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Show us your lapwings, plovers and dotterels...


Tom Kellie
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Immature Brown-chested Lapwing



Photographed at 1:36 pm on 21 January, 2013 in Masai Mara National Reserve, Kenya, using an EOS 1D X camera and an EF 300mm f/4L IS telephoto lens + EF 1.4x extender.



ISO 100, 1/500 sec., f/5.6, 420mm focal length, handheld Manual Exposure.



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We were driving in the general vicinity of the Mara River when this immature Vanellus superciliosus, Brown-chested Lapwing, was spotted in the grass very near the track.



It was the only time that I've ever photographed this species in Kenya. At the time we weren't certain of it's identification, but we were impressed by its large yellow eyes.


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  • 3 months later...

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Vanellus spinosus



Photographed at 2:19 pm on 20 July, 2015 in Meru National Park, Kenya, using an EOS 1D X camera and an EF 400mm f/2.8L IS II super-telephoto lens.


ISO 400, 1/500 sec., f/5.6, 400mm focal length, handheld Manual exposure.


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When @@offshorebirder planned a 2016 visit to Kenya, I thought of how many avian species he'd observe. Given his experience and perspicacious character, he's sure to return with a wealth of sightings.


One species I hope he'll spot is Vanellus spinosus, Spur-winged Lapwing. We encountered this bird in a secluded corner of Meru National Park, where it obligingly posed long enough for this portrait.

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American Golden-Plover (Pluvialis dominica). This is a first-year bird during its first northbound migration; photo taken on May 5, 2012 in a drained impoundment (former ricefield) at the Yawkey Wildlife Center in coastal South Carolina.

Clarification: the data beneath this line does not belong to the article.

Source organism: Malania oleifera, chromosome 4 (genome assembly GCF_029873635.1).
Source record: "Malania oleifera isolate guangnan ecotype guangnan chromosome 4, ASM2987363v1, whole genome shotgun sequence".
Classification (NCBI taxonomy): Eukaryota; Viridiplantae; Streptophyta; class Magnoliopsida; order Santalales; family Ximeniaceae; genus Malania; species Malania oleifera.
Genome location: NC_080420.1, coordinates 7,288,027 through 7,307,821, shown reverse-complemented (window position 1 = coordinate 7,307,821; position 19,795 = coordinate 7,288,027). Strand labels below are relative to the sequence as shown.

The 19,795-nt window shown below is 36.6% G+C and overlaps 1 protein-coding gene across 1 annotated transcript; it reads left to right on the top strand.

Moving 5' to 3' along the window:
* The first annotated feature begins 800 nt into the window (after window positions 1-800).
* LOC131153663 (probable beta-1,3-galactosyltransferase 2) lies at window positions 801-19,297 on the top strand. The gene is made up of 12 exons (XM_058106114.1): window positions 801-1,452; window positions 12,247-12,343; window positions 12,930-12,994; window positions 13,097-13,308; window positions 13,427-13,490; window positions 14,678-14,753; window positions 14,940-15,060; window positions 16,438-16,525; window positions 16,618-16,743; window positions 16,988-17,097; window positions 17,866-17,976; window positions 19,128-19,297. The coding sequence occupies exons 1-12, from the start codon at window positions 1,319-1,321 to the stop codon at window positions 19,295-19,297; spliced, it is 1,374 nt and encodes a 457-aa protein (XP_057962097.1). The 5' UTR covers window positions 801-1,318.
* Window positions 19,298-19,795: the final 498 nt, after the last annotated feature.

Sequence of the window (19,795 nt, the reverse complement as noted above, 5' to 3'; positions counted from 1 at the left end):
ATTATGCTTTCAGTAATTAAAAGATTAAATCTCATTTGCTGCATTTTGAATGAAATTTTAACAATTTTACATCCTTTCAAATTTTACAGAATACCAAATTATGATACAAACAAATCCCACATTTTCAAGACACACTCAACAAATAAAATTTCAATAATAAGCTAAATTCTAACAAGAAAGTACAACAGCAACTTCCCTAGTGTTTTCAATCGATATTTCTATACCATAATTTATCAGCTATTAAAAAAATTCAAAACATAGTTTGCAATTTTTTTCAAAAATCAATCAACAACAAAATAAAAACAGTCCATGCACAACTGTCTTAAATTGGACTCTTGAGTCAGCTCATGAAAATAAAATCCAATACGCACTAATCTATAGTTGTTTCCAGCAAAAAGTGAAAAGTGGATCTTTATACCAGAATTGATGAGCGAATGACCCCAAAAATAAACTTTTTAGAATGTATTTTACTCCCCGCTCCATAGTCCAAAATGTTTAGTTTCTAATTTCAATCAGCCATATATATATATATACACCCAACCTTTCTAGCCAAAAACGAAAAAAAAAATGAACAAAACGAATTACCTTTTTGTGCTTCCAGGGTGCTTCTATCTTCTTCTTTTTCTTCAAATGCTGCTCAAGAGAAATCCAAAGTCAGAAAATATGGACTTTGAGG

American Golden-Plovers are very rare in the eastern U.S. during spring migration, yet a few individuals turn up each April and May at Yawkey, spending days or weeks fattening up for the next stage of their journey north.

 

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Edited by offshorebirder
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American Golden-Plover (Pluvialis dominica). This is a first-year bird during its first northbound migration; photo taken on May 5, 2012 in a drained impoundment (former ricefield) at the Yawkey Wildlife Center in coastal South Carolina.

 

American Golden-Plovers are very rare in the eastern U.S. during spring migration, yet a few individuals turn up each April and May at Yawkey, spending days or weeks fattening up for the next stage of their journey north.

 

~ @@offshorebirder

 

Thank you for the Pluvialis dominica image.

You've mentioned that they're very rare in the eastern United States during the Spring migration.

Why is that?

Is it because most of their species migrate elsewhere?

Or is it because they're a highly endangered species hence rare everywhere?

Tom K.

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@@Tom Kellie - most American Golden-Plovers travel north through central North America during spring migration. Then in the fall, many more of them travel south through eastern N. America.

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@@Tom Kellie - most American Golden-Plovers travel north through central North America during spring migration. Then in the fall, many more of them travel south through eastern N. America.

 

~ @@offshorebirder

 

Aha! That makes good sense.

Hence it's nothing at all due to relative scarcity but rather seasonal migration route shifts.

Your kind reply continues Safaritalk's tradition of helping others to better understand natural phenomena.

Thank you!

Tom K.

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